Friday, April 9, 2010

Poetry Friday: Explorers

This week my research for the reader's theater book on Explorers took me to the North Pole. I'm reading Cook & Peary: The Polar Controversy Resolved by Robert M. Bryce. It was a story that caught the interest and ire of the entire country for years.

I've never been in a place that's extremely cold like the Poles. I don't like being cold, so it's hard for me to imagine anyone wanting to go there, especially more than once. But the explorers who once set foot in these frozen lands always wanted to go back. This poem by Mark Strand, captures the longing.

I Had Been a Polar Explorer
Mark Strand

I had been a polar explorer in my youth
and spent countless days and nights freezing
in one blank place and then another. Eventually,
I quit my travels and stayed at home,
and there grew within me a sudden excess of desire,
as if a brilliant stream of light of the sort one sees
within a diamond were passing through me.
I filled page after page with visions of what I had witnessed—
groaning seas of pack ice, giant glaciers, and the windswept white
of icebergs. Then, with nothing more to say, I stopped
and turned my sights on what was near. Almost at once,
a man wearing a dark coat and broad-brimmed hat
appeared under the trees in front of my house.
The way he stared straight ahead and stood,
not shifting his weight, letting his arms hang down
at his side, made me think that I knew him.
But when I raised my hand to say hello,
he took a step back, turned away, and started to fade
as longing fades until nothing is left of it.


  1. Dori, I saw your link on Poetry Friday and came here as I love reading about explorers and the polar regions. It's a wonderful poem. Thank you!

    Good luck with your reader's theater book. Of course I don't know what you're up to, but you might find my book helpful. How High Can We Climb: The Story of Women Explorers, from FSG is now out of print, but you should be able to find it at a library. It tells the Peary tale from his wife, Jo's, point of view. The Snow Baby, a wonderfully book with lots of photographs, by Kathleen Kirkpatrick, tells the tale of their daughter.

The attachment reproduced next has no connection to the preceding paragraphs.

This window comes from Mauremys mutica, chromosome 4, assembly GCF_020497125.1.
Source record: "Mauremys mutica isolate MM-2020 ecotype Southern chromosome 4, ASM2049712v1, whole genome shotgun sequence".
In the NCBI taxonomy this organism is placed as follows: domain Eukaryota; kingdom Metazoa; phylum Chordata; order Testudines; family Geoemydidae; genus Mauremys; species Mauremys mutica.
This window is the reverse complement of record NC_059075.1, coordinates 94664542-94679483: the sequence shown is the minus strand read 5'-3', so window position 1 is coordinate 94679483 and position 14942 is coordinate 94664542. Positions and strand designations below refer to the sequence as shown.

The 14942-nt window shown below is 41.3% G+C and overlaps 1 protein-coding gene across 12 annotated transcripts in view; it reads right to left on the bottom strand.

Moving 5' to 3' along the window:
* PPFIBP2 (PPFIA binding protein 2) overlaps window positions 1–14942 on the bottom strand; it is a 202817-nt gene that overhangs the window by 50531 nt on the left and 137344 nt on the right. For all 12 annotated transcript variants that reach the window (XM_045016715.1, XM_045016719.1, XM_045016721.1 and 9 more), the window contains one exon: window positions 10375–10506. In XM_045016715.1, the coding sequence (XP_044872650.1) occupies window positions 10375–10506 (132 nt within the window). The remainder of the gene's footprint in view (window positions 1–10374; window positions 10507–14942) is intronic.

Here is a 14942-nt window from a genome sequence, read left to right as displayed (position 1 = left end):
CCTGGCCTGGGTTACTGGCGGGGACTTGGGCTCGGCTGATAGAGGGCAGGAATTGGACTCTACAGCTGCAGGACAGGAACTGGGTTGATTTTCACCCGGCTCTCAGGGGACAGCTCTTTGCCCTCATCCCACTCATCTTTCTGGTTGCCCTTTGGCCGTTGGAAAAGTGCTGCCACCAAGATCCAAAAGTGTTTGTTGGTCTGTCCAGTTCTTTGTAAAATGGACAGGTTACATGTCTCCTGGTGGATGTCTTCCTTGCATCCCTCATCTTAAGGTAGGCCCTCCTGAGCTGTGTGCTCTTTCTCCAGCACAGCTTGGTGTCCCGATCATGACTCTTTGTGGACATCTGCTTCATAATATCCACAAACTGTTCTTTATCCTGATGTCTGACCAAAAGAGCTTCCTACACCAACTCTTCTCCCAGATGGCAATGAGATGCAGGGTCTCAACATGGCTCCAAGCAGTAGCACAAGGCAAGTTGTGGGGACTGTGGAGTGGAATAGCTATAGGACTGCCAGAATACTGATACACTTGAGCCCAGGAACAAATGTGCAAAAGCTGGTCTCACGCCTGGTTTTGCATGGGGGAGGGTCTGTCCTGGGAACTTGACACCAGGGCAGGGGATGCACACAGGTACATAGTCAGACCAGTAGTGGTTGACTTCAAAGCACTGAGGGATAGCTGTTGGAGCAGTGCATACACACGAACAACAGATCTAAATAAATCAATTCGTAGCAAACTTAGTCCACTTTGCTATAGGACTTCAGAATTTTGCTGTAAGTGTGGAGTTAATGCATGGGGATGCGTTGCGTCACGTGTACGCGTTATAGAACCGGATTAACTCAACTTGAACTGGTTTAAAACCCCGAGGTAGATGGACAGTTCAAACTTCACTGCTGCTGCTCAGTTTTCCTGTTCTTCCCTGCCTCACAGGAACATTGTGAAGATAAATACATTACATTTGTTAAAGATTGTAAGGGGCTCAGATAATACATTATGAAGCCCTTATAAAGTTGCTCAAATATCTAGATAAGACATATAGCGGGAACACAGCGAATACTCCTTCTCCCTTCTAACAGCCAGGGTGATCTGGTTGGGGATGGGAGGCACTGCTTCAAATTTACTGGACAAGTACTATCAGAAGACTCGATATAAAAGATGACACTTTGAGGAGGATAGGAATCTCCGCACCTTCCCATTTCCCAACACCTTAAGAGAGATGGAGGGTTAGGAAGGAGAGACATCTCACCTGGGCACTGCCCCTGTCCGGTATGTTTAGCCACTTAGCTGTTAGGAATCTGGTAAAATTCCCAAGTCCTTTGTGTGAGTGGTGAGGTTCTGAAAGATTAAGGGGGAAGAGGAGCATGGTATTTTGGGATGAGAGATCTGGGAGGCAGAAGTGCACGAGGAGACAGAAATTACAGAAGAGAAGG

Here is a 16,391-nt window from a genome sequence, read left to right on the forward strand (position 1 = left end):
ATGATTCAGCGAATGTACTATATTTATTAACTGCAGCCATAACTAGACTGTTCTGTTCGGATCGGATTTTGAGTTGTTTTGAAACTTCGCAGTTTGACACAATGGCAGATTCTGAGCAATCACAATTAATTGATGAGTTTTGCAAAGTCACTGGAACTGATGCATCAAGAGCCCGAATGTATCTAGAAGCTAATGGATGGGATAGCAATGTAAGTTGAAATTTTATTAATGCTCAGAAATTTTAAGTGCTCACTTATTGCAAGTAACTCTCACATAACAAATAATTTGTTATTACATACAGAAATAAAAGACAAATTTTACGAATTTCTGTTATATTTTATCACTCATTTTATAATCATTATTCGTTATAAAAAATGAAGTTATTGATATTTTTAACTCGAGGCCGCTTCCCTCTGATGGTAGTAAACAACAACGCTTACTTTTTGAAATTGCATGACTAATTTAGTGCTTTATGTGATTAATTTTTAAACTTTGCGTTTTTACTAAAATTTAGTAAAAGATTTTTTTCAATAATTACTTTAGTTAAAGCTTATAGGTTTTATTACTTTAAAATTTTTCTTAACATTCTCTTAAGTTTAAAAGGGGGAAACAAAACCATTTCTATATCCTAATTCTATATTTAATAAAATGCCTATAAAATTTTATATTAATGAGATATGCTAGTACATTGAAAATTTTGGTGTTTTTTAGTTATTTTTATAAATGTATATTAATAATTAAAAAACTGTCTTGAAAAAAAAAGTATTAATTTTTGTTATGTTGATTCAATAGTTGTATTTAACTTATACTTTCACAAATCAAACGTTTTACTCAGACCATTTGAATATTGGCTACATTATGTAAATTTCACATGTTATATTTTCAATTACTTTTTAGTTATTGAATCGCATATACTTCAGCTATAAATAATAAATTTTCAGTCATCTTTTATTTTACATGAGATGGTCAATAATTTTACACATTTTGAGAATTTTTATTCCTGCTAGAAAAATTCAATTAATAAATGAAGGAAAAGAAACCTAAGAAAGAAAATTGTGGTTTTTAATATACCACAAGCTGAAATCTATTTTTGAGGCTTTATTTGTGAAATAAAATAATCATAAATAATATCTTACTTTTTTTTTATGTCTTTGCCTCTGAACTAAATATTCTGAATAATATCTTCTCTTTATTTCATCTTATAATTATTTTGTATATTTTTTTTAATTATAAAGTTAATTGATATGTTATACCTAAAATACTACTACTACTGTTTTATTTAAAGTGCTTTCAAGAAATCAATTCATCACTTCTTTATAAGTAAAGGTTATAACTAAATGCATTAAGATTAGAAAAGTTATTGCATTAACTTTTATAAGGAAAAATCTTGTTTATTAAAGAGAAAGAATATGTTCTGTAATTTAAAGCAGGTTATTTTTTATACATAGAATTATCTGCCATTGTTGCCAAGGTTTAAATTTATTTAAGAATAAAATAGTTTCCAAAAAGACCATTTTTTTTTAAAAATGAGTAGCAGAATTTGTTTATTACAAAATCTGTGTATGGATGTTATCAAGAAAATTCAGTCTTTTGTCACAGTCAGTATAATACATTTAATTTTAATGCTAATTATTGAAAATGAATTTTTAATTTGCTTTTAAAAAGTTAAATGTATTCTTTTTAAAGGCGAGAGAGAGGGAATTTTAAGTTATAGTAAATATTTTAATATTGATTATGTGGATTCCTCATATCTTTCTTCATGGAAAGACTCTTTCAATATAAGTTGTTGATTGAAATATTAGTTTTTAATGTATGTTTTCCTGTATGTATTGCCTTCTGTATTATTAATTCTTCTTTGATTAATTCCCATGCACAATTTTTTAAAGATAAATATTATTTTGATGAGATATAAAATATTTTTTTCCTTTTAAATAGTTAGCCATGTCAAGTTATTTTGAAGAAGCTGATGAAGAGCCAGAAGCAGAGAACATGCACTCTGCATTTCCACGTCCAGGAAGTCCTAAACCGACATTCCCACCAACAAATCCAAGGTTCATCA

I wish I could peek at what you're doing! It sounds like a great idea!

  2. Thanks, Jeannine. I will check out your book. I'll enjoy reading your perspective. My book is under contract with Libraries Unlimited and the deadline is this summer. It's a compilation of 20 scripts on explorers, plus 10 monologues. The research has been massive, but really fun at the same time. I didn't have any idea the extent of the project when I proposed it, much like an explorer headed into unknown territory. Fortunately it's not below freezing in the library!

  3. I too am drawn to Polar exploration, having grown up with a father who spent time in both regions, though not at the extreme levels of exploration, i should add. But I could see him mirrored in this poem. I think the longign comes through even in the use of the past perfect temse in the title - it sends a shiver down my spine!

    Your project sounds exciting - good luck with it - and I might just have to look out Jeannine's book too!

  4. Thanks for stopping in Marjorie. I'd love to hear about your father's journeys. I have a son-in-law in the Air Force who did a short tour in Antarctica. I can't even imagine that kind of cold!

  5. Yes, it is tough doing this kind of research. But at least we don't have to freeze.